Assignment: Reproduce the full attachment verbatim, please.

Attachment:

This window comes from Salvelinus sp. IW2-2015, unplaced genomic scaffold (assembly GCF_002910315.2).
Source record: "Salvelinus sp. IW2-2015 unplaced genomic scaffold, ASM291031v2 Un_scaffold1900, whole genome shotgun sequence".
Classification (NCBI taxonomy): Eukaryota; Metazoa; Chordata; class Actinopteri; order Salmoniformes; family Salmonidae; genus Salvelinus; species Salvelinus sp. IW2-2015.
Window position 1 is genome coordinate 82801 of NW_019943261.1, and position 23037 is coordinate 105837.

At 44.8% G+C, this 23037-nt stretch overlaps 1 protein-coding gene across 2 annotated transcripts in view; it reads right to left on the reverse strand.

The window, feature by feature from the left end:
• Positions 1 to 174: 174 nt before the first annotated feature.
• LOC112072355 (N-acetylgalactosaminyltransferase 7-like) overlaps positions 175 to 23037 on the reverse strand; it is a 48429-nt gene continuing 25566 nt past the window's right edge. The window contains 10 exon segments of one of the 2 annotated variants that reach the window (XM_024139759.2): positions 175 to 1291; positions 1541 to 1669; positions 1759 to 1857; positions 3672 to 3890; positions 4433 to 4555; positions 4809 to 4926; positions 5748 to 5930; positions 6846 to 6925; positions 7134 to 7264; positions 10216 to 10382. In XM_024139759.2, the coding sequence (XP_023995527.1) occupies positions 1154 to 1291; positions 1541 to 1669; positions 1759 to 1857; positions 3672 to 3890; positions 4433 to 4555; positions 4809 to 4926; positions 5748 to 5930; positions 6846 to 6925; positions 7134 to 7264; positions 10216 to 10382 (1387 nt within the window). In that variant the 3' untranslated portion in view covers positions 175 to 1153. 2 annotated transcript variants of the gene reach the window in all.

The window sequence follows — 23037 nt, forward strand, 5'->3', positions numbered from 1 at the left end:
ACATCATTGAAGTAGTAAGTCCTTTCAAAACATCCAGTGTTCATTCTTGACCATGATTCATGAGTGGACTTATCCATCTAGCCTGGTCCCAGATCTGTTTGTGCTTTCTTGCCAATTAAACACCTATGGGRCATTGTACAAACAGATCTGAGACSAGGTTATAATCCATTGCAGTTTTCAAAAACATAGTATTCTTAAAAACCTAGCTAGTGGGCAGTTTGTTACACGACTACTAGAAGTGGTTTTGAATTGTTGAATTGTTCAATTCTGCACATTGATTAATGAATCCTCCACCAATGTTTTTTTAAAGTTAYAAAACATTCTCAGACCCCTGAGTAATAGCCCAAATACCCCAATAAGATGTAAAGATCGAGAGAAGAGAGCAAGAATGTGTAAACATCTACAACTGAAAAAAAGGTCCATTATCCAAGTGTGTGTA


This window comes from Salvelinus sp. IW2-2015, unplaced genomic scaffold (assembly GCF_002910315.2).
Source record: "Salvelinus sp. IW2-2015 unplaced genomic scaffold, ASM291031v2 Un_scaffold1900, whole genome shotgun sequence".
Classification (NCBI taxonomy): Eukaryota; Metazoa; Chordata; class Actinopteri; order Salmoniformes; family Salmonidae; genus Salvelinus; species Salvelinus sp. IW2-2015.
Window position 1 is genome coordinate 82801 of NW_019943261.1, and position 23037 is coordinate 105837.

At 44.8% G+C, this 23037-nt stretch overlaps 1 protein-coding gene across 2 annotated transcripts in view; it reads right to left on the reverse strand.

The window, feature by feature from the left end:
• Positions 1 to 174: 174 nt before the first annotated feature.
• LOC112072355 (N-acetylgalactosaminyltransferase 7-like) overlaps positions 175 to 23037 on the reverse strand; it is a 48429-nt gene continuing 25566 nt past the window's right edge. The window contains 10 exon segments of one of the 2 annotated variants that reach the window (XM_024139759.2): positions 175 to 1291; positions 1541 to 1669; positions 1759 to 1857; positions 3672 to 3890; positions 4433 to 4555; positions 4809 to 4926; positions 5748 to 5930; positions 6846 to 6925; positions 7134 to 7264; positions 10216 to 10382. In XM_024139759.2, the coding sequence (XP_023995527.1) occupies positions 1154 to 1291; positions 1541 to 1669; positions 1759 to 1857; positions 3672 to 3890; positions 4433 to 4555; positions 4809 to 4926; positions 5748 to 5930; positions 6846 to 6925; positions 7134 to 7264; positions 10216 to 10382 (1387 nt within the window). In that variant the 3' untranslated portion in view covers positions 175 to 1153. 2 annotated transcript variants of the gene reach the window in all.

The window sequence follows — 23037 nt, forward strand, 5'->3', positions numbered from 1 at the left end:
ACATCATTGAAGTAGTAAGTCCTTTCAAAACATCCAGTGTTCATTCTTGACCATGATTCATGAGTGGACTTATCCATCTAGCCTGGTCCCAGATCTGTTTGTGCTTTCTTGCCAATTAAACACCTATGGGRCATTGTACAAACAGATCTGAGACSAGGTTATAATCCATTGCAGTTTTCAAAAACATAGTATTCTTAAAAACCTAGCTAGTGGGCAGTTTGTTACACGACTACTAGAAGTGGTTTTGAATTGTTGAATTGTTCAATTCTGCACATTGATTAATGAATCCTCCACCAATGTTTTTTTAAAGTTAYAAAACATTCTCAGACCCCTGAGTAATAGCCCAAATACCCCAATAAGATGTAAAGATCGAGAGAAGAGAGCAAGAATGTGTAAACATCTACAACTGAAAAAAAGGTCCATTATCCAAGTGTGTGTA